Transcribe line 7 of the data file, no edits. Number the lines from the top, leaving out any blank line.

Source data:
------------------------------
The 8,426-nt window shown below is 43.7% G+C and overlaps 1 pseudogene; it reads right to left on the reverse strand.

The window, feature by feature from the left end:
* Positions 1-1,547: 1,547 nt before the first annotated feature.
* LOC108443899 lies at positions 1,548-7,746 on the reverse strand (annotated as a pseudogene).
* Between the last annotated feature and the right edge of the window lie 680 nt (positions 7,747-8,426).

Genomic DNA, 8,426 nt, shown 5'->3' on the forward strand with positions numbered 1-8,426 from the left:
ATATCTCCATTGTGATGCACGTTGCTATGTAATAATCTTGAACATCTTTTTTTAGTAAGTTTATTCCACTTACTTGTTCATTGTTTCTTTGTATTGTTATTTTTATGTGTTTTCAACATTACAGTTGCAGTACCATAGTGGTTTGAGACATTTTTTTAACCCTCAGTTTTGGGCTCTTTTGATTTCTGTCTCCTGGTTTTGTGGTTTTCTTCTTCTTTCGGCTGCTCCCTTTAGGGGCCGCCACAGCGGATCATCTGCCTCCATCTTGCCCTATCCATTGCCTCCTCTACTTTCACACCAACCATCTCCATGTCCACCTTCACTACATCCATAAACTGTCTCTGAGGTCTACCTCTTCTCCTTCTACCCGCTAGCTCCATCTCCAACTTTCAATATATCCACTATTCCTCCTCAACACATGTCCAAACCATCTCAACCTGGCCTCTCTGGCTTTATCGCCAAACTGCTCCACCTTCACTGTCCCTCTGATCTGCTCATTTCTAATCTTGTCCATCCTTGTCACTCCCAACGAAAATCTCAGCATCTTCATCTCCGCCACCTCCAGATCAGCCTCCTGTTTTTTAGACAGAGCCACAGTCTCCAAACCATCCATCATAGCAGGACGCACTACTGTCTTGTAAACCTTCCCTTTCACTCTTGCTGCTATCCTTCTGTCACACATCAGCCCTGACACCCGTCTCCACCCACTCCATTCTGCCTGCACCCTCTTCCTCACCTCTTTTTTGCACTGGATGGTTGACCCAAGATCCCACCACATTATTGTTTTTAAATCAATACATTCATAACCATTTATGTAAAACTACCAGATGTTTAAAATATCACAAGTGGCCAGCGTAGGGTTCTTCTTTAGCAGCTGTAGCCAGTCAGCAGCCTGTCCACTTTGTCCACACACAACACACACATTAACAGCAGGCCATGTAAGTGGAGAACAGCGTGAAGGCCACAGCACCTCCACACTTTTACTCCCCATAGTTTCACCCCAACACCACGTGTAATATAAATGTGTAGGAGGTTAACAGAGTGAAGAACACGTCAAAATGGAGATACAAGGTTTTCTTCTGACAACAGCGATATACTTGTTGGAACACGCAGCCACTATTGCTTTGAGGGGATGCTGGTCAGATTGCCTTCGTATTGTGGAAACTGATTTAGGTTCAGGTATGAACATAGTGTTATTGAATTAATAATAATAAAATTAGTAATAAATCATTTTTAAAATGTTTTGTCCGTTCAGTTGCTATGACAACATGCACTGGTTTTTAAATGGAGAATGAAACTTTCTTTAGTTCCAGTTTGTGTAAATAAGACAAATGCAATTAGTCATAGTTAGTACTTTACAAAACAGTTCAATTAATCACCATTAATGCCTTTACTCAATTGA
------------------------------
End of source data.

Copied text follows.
ATATCTCCATTGTGATGCACGTTGCTATGTAATAATCTTGAACATCTTTTTTTAGTAAGTTTATTCCACTTACTTGTTCATTGTTTCTTTGTATTGTTATTTTTATGTGTTTTCAACATTACAGTTGCAGTACCATAGTGGTTTGAGACATTTTTTTAACCCTCAGTTTTGGGCTCTTTTGATTTCTGTCTCCTGGTTTTGTGGTTTTCTTCTTCTTTCGGCTGCTCCCTTTAGGGGCCGCCACAGCGGATCATCTGCCTCCATCTTGCCCTATCCATTGCCTCCTCTACTTTCACACCAACCATCTCCATGTCCACCTTCACTACATCCATAAACTGTCTCTGAGGTCTACCTCTTCTCCTTCTACCCGCTAGCTCCATCTCCAACTTTCAATATATCCACTATTCCTCCTCAACACATGTCCAAACCATCTCAACCTGGCCTCTCTGGCTTTATCGCCAAACTGCTCCACCTTCACTGTCCCTCTGATCTGCTCATTTCTAATCTTGTCCATCCTTGTCACTCCCAACGAAAATCTCAGCATCTTCATCTCCGCCACCTCCAGATCAGCCTCCTGTTTTTTAGACAGAGCCACAGTCTCCAAACCATCCATCATAGCAGGACGCACTACTGTCTTGTAAACCTTCCCTTTCACTCTTGCTGCTATCCTTCTGTCACACATCAGCCCTGACACCCGTCTCCACCCACTCCATTCTGCCTGCACCCTCTTCCTCACCTCTTTTTTGCACTGGATGGTTGACCCAAGATCCCACCACATTATTGTTTTTAAATCAATACATTCATAACCATTTATGTAAAACTACCAGATGTTTAAAATATCACAAGTGGCCAGCGTAGGGTTCTTCTTTAGCAGCTGTAGCCAGTCAGCAGCCTGTCCACTTTGTCCACACACAACACACACATTAACAGCAGGCCATGTAAGTGGAGAACAGCGTGAAGGCCACAGCACCTCCACACTTTTACTCCCCATAGTTTCACCCCAACACCACGTGTAATATAAATGTGTAGGAGGTTAACAGAGTGAAGAACACGTCAAAATGGAGATACAAGGTTTTCTTCTGACAACAGCGATATACTTGTTGGAACACGCAGCCACTATTGCTTTGAGGGGATGCTGGTCAGATTGCCTTCGTATTGTGGAAACTGATTTAGGTTCAGGTATGAACATAGTGTTATTGAATTAATAATAATAAAATTAGTAATAAATCATTTTTAAAATGTTTTGTCCGTTCAGTTGCTATGACAACATGCACTGGTTTTTAAATGGAGAATGAAACTTTCTTTAGTTCCAGTTTGTGTAAATAAGACAAATGCAATTAGTCATAGTTAGTACTTTACAAAACAGTTCAATTAATCACCATTAATGCCTTTACTCAATTGA